Reuters reports Peru's government on Friday brokered the first in a series of talks between townspeople and Newmont Mining in a bid to solve a conflict over water supplies at the $4.8 billion Minas Conga project, adjacent to South America's largest gold mine Yanacocha.
Newmont was forced to shut down operations for two days at Yanacocha after protesters blocked access to the mine. Minas Conga, partly-owned by Peru's number one precious metals miner Buenaventura, would be the biggest investment ever in Peru's mining sector. Buenaventura reported a 6% drop in quarterly gold output on Friday.
Reuters quotes a spokesperson for Newmont (NYSE: NEM) and Buenaventura as saying they are "absolutely committed" to "taking care of local land and water", but that some community resistance could be expected in the next few years as more workers move into the field for construction.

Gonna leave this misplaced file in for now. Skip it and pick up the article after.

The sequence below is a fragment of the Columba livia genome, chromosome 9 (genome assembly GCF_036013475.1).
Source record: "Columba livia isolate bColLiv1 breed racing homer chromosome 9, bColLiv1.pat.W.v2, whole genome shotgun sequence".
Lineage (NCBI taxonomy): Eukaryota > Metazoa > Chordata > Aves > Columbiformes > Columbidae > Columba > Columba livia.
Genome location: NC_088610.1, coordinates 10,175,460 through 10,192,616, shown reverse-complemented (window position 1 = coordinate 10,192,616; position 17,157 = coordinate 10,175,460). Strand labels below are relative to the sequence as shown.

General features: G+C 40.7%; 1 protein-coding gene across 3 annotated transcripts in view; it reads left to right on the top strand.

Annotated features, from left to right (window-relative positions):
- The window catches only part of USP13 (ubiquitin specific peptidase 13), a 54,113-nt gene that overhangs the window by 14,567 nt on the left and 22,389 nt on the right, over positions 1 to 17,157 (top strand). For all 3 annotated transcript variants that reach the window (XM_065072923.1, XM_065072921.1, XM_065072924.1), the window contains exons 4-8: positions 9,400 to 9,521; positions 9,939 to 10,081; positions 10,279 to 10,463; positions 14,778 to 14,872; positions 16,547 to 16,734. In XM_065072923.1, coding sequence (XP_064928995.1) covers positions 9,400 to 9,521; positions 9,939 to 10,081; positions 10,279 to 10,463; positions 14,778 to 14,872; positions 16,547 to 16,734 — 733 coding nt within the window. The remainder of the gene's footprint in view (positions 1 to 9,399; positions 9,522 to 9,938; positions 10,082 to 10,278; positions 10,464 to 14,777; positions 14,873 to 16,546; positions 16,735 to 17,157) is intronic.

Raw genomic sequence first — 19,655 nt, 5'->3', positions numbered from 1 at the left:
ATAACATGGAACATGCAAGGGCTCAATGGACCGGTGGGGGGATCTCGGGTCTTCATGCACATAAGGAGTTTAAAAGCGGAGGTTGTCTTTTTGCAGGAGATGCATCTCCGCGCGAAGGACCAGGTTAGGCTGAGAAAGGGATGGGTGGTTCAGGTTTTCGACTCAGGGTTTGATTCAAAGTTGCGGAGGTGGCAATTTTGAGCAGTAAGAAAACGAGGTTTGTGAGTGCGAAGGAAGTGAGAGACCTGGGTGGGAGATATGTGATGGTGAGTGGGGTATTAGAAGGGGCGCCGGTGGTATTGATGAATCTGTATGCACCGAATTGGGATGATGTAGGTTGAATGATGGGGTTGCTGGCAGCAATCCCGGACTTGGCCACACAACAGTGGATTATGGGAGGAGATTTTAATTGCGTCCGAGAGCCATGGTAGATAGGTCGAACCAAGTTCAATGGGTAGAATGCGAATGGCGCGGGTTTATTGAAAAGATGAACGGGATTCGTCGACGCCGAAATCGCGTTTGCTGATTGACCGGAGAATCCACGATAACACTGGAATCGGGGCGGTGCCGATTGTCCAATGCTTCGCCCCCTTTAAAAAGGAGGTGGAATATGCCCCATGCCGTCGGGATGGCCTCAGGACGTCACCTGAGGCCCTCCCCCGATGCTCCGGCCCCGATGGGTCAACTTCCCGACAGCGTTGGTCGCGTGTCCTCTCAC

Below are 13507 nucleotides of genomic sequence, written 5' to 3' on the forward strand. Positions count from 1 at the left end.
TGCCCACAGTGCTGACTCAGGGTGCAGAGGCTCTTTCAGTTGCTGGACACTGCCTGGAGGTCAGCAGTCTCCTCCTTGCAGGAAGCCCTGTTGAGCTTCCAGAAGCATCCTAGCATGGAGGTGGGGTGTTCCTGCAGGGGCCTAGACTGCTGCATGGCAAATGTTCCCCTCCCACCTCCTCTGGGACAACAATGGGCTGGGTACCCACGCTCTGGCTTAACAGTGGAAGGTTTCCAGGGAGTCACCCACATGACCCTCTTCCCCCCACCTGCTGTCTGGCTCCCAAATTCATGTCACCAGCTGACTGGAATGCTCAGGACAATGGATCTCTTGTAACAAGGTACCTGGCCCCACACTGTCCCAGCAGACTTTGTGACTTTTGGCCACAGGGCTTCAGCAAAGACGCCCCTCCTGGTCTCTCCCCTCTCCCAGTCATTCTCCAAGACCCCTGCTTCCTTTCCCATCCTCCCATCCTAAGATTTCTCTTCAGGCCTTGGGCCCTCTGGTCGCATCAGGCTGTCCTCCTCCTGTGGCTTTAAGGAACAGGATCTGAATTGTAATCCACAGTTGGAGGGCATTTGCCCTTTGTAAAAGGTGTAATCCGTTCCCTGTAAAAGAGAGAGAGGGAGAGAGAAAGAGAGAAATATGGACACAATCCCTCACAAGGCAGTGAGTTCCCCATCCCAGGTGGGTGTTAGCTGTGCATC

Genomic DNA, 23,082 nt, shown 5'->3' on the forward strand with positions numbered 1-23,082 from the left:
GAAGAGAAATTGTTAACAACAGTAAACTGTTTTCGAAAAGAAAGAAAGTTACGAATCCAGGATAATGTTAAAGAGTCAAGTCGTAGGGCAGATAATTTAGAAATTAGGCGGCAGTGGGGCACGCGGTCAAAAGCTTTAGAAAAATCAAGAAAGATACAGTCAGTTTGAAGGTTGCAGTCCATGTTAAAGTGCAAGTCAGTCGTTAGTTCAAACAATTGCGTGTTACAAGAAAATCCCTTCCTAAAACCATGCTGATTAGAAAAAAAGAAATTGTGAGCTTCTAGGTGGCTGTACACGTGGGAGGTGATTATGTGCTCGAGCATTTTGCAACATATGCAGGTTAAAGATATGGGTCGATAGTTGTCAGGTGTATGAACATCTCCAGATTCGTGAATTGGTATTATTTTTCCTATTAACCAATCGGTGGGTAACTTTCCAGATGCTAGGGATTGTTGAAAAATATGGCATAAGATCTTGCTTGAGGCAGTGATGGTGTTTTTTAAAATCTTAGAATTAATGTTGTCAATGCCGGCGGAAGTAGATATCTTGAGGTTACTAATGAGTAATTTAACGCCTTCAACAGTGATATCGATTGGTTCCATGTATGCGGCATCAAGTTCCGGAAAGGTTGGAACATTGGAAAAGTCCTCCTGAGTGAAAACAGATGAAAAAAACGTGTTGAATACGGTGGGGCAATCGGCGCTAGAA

Reuters reports Buenaventura's gold output fell 6% during the third quarter. The company controls 43.7% of Yanacocha where annual output exceeds 1.5 million ounces and also owns 18.7% of the copper mine Cerro Verde with partner Freeport McMoran (NYSE:FCX).
Besides the protest at Yanacocha, Buenaventura has also been hit by strikes at Cerro Verde, where some frustrated workers started a hunger strike last week. Bloomberg reported workers there may return to work by mid-November after the Peru government set a deadline for a resolution to the conflict.